Characteristics, Uses and Taxation of Investments - Securities Regulation

Regulation - regulation is extensive in the securities industry, both at the federal and state levels.

  1. The 1933 Act - applies to the required disclosure for the issuance of new securities. Issuers of non-exempt securities must file a registration statement with the SEC. Anyone purchasing a new, non-exempt issue must receive a prospectus.
    1. Exempt securities include US government securities; municipal bonds; commercial paper and banker's acceptances with maturities of less than 270 days; insurance policies and fixed annuities; national and state bank securities; savings and loan securities and charitable, religious, educational and non-profit association issues.
    2. Exempt transactions include Regulation A: corporate offerings of less than $5M; Regulation: Private Placements; Rule 147: securities offered and sold exclusively intrastate and Rule 144 (control securities owned by directors, officers or persons owning or controlling 10% or more of an issuer's voting stock/restricted securities: acquired through other than a public offering, e.g. private placement), 144a (the sale of non-registered foreign and domestic securities to qualified institutional buyers e.g. with a minimum of $100M in assets and 145.
  2. The 1934 Act - the people act, it regulates the secondary market which comprises outstanding securities, trading and the participants in it. The act created the Securities and Exchange Commission (SEC). The act requires registration of all firms and persons trading securities on the exchanges and over the counter, registration of the exchanges and the OTC market, regulation of credit by the Federal Reserve Board (FRB), regulation of trading activities, regulation of insider transactions, proxies and short sales, regulation of client accounts, the customer protection rule, net capital requirements of broker/dealers and issuers' reporting requirements.
  3. The Public Utility Holding Company Act of 1935
  4. The Maloney Act of 1938 - amended the 1934 Act to allow the SEC to create self-regulatory organizations (SROs) or designated examining authorities (DEAs) to monitor broker/dealers not affiliated with a stock exchange. It was here that the National Association of Securities Dealers (NASD) was chartered as the SRO of the OTC market.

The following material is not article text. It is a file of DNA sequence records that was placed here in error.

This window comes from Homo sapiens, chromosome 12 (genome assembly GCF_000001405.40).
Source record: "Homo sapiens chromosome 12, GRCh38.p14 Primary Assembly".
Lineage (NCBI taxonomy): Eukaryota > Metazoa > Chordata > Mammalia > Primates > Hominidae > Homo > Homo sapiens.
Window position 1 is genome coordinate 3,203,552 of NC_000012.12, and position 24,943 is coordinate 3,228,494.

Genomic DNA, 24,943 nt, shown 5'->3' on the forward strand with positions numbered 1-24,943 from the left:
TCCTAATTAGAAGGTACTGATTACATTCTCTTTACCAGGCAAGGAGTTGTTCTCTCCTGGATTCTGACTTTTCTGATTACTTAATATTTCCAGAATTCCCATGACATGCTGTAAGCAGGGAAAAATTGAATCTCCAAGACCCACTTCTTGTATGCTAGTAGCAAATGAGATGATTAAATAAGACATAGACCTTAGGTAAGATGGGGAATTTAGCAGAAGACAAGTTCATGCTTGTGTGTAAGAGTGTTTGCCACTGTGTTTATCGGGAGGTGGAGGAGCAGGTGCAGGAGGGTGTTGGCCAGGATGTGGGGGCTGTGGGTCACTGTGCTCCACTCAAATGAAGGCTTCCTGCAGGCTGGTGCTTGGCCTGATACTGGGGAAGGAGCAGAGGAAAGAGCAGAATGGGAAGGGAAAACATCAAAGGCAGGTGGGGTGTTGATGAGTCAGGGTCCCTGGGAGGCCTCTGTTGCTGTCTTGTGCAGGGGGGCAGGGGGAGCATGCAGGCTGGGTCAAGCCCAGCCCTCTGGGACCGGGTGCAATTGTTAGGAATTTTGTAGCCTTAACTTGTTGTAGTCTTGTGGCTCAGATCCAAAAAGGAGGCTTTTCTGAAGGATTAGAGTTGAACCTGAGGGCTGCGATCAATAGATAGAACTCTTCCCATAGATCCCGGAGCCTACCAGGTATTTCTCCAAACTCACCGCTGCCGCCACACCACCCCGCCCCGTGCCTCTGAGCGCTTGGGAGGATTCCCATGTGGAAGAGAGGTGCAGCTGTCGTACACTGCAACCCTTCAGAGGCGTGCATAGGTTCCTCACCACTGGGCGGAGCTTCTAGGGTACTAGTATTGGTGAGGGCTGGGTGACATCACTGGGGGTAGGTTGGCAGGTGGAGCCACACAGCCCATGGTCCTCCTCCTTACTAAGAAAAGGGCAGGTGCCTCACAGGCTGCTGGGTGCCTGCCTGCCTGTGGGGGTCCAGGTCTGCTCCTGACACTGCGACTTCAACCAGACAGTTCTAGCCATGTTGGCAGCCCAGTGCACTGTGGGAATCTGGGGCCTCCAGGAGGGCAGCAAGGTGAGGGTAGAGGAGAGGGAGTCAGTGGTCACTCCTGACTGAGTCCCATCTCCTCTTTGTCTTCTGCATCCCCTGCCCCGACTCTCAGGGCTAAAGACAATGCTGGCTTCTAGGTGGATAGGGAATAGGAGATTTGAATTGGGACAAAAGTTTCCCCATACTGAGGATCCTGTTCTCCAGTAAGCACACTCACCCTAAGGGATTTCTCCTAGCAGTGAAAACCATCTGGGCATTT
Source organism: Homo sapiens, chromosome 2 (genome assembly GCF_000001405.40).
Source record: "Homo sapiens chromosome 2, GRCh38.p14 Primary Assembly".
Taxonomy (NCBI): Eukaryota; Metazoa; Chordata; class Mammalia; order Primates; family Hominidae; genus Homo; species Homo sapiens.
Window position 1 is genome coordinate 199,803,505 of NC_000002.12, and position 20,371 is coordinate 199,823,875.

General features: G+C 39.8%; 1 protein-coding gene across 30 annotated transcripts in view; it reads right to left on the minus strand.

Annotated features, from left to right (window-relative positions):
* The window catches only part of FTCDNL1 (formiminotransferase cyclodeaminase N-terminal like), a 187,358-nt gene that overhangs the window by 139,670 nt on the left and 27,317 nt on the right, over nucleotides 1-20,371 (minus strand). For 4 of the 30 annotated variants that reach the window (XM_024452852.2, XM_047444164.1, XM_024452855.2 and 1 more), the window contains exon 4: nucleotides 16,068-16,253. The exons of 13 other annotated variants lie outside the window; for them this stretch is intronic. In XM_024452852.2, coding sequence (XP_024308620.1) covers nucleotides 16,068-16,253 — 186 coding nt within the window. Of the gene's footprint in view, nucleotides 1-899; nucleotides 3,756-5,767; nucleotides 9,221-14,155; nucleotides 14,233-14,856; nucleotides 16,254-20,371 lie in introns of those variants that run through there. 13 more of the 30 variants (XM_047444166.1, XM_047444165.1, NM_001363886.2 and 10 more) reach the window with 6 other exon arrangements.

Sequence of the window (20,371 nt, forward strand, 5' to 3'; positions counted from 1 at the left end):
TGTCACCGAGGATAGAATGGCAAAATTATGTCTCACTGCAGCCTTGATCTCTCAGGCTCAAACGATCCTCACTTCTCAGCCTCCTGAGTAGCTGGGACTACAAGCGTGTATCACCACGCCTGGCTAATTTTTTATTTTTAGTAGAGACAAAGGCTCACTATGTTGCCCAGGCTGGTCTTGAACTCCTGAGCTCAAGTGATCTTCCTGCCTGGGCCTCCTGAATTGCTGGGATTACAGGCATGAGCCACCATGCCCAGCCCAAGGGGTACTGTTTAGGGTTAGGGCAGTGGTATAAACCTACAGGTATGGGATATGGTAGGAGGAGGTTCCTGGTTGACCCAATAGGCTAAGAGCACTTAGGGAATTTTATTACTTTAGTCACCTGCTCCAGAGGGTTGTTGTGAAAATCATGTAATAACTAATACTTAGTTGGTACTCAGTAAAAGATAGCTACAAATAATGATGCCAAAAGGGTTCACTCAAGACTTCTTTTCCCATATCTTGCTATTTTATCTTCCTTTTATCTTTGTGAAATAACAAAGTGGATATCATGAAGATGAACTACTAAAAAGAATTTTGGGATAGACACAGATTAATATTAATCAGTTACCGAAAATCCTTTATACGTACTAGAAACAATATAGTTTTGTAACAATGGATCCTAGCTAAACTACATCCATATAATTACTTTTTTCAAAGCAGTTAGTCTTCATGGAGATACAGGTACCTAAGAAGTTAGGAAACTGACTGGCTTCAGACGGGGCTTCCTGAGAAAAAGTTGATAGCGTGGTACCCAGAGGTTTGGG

5. The Federal Bankruptcy Act of 1938
  6. The Trust Indenture Act of 1939 - is applicable to corporate bonds with an issue size of more than $5 million within twelve months and with a maturity exceeding nine months. The purpose of the act is to protect bondholders. The issuer is required to appoint a trustee to ensure that the terms of the trust indenture-the series of promises between the issuer and trustee-are fulfilled for the bondholders' benefit.
  7. The Investment Company Act of 1940 - defines and regulates investment companies. Such companies must register with the SEC prior to issuing any shares to the public; set forth clearly their investment objectives in the registration statement and prospectus; have a minimum $100,000 net worth, have at least 100 shareholders, comply with pricing, sale and reporting standards.
  8. The Investment Advisors Act of 1940 - regulates investment advisors, defined as anyone who offers investment advice for compensation as part of their business. Broker/dealers fitting the definition must register under the act, investment advisor representatives must register as well and pass the Series 65 (Series 66 if Series 7 licensed) unless a particular advanced certification exempts them from doing so in the state where they register (e.g. Chartered Financial Analysts and Certified Financial Planners may be exempt from the exam requirements, depending on the state in which they practice).
  9. The Securities Investor Protection Act of 1970 - the goal of this act is to protect investors from broker/dealer insolvency or failure. The Securities Investor Protection Corporation is independent and government sponsored. Membership is compulsory for broker/dealers registered with the SEC who pay an annual assessment that funds a pool to meet potential claims for customers from a failed broker/dealer.
    Coverage requirements - customer accounts are covered to a $500,000 maximum, of which the cash coverage may not exceed $100,000. Note that the coverage amounts are per customer, not per account. The order of events in a liquidation is as follows.
    1. Securities held in the customer's name are delivered to registered owners.
    2. Cash and street name securities are distributed pro rata.
    3. SIPC funds are paid out to meet any remaining claims up to the per customer maximum.
    4. Customers with claims exceeding the limits become general creditors of the broker/dealer.
  10. The Securities Acts Amendments of 1975 - these established the Municipal Securities Rulemaking Board (MSRB) which regulates the issuance and trading of all manner of municipal securities.
Sample Questions 1 - 7
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